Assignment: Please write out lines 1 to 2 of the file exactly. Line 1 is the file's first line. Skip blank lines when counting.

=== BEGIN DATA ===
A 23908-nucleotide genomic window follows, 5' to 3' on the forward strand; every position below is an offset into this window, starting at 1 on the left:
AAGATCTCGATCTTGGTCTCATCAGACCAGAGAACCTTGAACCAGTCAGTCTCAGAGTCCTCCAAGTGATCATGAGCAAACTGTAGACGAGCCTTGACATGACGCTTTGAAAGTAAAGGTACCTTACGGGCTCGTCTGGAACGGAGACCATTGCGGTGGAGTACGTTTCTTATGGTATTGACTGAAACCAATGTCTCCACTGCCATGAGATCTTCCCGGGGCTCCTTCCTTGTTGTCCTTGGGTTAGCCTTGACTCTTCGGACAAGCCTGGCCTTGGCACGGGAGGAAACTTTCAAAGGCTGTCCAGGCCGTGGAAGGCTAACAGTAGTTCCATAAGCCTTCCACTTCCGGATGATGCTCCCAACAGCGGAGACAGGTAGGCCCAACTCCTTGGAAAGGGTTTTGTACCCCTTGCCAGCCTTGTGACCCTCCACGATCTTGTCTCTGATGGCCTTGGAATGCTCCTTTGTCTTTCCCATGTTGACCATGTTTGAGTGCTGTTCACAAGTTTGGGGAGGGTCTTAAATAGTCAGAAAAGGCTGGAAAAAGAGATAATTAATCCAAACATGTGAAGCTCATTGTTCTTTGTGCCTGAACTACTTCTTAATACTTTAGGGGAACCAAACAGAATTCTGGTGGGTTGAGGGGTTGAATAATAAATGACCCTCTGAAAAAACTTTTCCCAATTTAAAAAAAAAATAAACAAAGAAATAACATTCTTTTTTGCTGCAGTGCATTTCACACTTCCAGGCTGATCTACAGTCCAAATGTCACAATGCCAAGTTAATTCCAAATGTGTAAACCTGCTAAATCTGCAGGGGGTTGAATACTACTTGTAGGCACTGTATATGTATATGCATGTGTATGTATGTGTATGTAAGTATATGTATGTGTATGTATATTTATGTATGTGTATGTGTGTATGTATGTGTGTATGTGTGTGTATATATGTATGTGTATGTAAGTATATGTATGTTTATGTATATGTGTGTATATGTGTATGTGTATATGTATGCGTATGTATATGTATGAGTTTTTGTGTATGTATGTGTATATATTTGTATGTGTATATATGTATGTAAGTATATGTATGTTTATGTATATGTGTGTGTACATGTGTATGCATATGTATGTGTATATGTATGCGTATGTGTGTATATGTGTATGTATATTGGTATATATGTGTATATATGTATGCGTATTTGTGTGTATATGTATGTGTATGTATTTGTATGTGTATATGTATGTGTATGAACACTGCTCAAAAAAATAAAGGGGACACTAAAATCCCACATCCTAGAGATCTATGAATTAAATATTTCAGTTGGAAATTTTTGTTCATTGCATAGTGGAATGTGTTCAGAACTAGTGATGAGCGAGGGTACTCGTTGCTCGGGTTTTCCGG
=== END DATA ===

A 23908-nucleotide genomic window follows, 5' to 3' on the forward strand; every position below is an offset into this window, starting at 1 on the left:
AAGATCTCGATCTTGGTCTCATCAGACCAGAGAACCTTGAACCAGTCAGTCTCAGAGTCCTCCAAGTGATCATGAGCAAACTGTAGACGAGCCTTGACATGACGCTTTGAAAGTAAAGGTACCTTACGGGCTCGTCTGGAACGGAGACCATTGCGGTGGAGTACGTTTCTTATGGTATTGACTGAAACCAATGTCTCCACTGCCATGAGATCTTCCCGGGGCTCCTTCCTTGTTGTCCTTGGGTTAGCCTTGACTCTTCGGACAAGCCTGGCCTTGGCACGGGAGGAAACTTTCAAAGGCTGTCCAGGCCGTGGAAGGCTAACAGTAGTTCCATAAGCCTTCCACTTCCGGATGATGCTCCCAACAGCGGAGACAGGTAGGCCCAACTCCTTGGAAAGGGTTTTGTACCCCTTGCCAGCCTTGTGACCCTCCACGATCTTGTCTCTGATGGCCTTGGAATGCTCCTTTGTCTTTCCCATGTTGACCATGTTTGAGTGCTGTTCACAAGTTTGGGGAGGGTCTTAAATAGTCAGAAAAGGCTGGAAAAAGAGATAATTAATCCAAACATGTGAAGCTCATTGTTCTTTGTGCCTGAACTACTTCTTAATACTTTAGGGGAACCAAACAGAATTCTGGTGGGTTGAGGGGTTGAATAATAAATGACCCTCTGAAAAAACTTTTCCCAATTTAAAAAAAAAATAAACAAAGAAATAACATTCTTTTTTGCTGCAGTGCATTTCACACTTCCAGGCTGATCTACAGTCCAAATGTCACAATGCCAAGTTAATTCCAAATGTGTAAACCTGCTAAATCTGCAGGGGGTTGAATACTACTTGTAGGCACTGTATATGTATATGCATGTGTATGTATGTGTATGTAAGTATATGTATGTGTATGTATATTTATGTATGTGTATGTGTGTATGTATGTGTGTATGTGTGTGTATATATGTATGTGTATGTAAGTATATGTATGTTTATGTATATGTGTGTATATGTGTATGTGTATATGTATGCGTATGTATATGTATGAGTTTTTGTGTATGTATGTGTATATATTTGTATGTGTATATATGTATGTAAGTATATGTATGTTTATGTATATGTGTGTGTACATGTGTATGCATATGTATGTGTATATGTATGCGTATGTGTGTATATGTGTATGTATATTGGTATATATGTGTATATATGTATGCGTATTTGTGTGTATATGTATGTGTATGTATTTGTATGTGTATATGTATGTGTATGAACACTGCTCAAAAAAATAAAGGGGACACTAAAATCCCACATCCTAGAGATCTATGAATTAAATATTTCAGTTGGAAATTTTTGTTCATTGCATAGTGGAATGTGTTCAGAACTAGTGATGAGCGAGGGTACTCGTTGCTCGGGTTTTCCGG